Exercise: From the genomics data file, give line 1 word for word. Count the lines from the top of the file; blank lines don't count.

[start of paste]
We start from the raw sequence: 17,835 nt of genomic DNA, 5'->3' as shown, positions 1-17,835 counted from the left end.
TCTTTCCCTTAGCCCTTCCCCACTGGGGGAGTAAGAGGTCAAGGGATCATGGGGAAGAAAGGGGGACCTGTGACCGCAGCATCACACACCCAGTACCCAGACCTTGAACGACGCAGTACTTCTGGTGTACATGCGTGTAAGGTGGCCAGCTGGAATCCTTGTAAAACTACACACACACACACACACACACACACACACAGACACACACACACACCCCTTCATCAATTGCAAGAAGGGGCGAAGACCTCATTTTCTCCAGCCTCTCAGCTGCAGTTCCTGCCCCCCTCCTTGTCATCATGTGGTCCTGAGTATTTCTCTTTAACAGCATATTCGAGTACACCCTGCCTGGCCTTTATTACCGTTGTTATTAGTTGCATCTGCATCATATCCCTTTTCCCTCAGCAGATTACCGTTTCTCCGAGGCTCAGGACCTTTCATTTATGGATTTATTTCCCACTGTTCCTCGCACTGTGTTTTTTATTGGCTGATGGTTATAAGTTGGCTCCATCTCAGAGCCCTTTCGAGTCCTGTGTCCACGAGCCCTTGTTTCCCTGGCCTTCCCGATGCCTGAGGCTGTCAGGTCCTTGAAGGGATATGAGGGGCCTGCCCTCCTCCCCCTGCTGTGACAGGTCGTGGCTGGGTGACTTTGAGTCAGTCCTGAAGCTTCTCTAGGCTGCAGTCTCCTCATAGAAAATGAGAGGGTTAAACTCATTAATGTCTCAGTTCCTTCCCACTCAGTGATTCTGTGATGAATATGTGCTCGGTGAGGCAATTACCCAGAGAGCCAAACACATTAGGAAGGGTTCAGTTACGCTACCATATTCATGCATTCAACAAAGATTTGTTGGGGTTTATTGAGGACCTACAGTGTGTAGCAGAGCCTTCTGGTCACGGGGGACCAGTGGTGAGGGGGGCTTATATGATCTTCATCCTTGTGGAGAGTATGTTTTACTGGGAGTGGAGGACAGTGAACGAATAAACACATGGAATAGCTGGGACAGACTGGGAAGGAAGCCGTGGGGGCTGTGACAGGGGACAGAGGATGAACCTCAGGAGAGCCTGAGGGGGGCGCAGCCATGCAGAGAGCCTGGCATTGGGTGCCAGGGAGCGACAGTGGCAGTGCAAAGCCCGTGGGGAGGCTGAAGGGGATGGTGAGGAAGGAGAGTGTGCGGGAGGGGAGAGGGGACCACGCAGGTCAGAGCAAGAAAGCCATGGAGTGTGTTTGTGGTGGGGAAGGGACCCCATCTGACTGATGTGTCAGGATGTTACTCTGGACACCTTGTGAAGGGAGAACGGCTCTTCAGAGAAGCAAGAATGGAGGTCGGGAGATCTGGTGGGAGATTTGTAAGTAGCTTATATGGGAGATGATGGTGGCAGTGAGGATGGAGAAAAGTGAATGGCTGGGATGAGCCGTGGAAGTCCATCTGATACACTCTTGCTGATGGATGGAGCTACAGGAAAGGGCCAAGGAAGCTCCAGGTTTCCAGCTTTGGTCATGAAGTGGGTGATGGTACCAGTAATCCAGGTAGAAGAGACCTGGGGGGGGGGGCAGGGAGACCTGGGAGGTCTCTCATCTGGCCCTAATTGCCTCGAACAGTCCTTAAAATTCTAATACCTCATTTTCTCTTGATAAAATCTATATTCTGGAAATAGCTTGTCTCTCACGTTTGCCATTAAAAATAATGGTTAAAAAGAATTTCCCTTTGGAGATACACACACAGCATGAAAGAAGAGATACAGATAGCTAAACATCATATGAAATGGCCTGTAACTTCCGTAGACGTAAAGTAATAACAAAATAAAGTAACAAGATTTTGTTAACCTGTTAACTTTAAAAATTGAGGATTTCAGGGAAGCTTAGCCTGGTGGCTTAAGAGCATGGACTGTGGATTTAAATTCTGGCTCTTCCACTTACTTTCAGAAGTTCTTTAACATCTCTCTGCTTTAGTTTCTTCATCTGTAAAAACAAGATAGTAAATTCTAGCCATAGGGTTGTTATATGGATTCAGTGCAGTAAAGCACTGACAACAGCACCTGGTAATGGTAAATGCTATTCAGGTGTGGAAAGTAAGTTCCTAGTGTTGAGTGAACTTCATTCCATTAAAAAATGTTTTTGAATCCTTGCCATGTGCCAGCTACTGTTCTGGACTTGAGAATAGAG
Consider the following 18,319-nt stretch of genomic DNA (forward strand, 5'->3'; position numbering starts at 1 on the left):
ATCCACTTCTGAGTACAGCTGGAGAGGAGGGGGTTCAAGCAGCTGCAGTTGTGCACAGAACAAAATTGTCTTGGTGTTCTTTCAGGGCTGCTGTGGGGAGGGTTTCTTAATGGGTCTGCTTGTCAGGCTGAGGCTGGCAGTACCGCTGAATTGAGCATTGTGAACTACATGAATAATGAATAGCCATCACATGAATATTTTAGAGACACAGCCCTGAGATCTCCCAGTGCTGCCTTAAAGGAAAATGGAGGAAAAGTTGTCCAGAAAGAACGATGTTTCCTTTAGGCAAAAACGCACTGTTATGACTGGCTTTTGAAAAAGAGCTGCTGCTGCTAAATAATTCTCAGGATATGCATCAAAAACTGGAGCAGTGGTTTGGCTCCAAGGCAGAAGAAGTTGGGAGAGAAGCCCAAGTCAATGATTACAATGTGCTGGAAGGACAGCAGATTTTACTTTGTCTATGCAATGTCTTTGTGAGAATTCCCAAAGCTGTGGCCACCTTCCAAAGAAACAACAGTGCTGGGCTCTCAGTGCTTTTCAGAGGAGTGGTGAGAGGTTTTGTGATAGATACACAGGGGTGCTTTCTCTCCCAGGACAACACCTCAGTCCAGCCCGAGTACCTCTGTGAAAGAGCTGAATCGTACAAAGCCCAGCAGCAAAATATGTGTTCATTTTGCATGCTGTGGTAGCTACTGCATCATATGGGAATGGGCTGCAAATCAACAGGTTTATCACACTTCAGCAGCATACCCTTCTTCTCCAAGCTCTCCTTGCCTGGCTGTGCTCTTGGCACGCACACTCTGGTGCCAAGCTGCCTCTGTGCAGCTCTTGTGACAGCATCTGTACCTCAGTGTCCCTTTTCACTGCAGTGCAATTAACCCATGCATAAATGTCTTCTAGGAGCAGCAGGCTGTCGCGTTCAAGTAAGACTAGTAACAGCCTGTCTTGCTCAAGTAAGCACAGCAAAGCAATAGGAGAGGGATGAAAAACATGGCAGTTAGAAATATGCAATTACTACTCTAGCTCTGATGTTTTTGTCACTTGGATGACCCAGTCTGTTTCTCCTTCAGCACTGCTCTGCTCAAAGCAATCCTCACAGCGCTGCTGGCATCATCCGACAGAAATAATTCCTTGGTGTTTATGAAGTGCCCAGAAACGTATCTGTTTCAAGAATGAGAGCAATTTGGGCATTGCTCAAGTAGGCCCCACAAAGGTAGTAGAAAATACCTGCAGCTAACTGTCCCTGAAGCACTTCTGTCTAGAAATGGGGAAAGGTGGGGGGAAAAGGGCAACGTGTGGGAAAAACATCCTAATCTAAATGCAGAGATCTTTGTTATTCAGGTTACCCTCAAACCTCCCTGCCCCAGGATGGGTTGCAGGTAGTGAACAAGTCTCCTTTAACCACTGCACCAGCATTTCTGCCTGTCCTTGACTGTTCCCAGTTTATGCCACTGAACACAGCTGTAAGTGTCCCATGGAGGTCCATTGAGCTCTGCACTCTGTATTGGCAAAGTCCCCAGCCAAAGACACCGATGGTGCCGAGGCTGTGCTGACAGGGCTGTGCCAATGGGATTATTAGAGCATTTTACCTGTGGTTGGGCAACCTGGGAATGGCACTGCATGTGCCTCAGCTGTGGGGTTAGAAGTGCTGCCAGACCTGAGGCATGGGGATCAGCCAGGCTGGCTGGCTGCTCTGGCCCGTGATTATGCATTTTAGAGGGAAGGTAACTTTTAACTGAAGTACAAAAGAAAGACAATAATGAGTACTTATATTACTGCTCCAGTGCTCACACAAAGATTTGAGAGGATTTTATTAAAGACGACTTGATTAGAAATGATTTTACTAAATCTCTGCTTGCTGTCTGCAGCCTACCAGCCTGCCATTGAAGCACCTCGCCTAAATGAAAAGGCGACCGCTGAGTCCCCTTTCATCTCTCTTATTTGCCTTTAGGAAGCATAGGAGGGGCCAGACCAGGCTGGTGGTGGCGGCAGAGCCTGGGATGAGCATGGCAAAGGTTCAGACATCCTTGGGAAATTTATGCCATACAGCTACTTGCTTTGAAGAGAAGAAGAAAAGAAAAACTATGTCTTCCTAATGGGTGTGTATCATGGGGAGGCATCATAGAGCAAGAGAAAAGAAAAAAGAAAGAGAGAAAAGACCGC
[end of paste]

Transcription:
We start from the raw sequence: 17,835 nt of genomic DNA, 5'->3' as shown, positions 1-17,835 counted from the left end.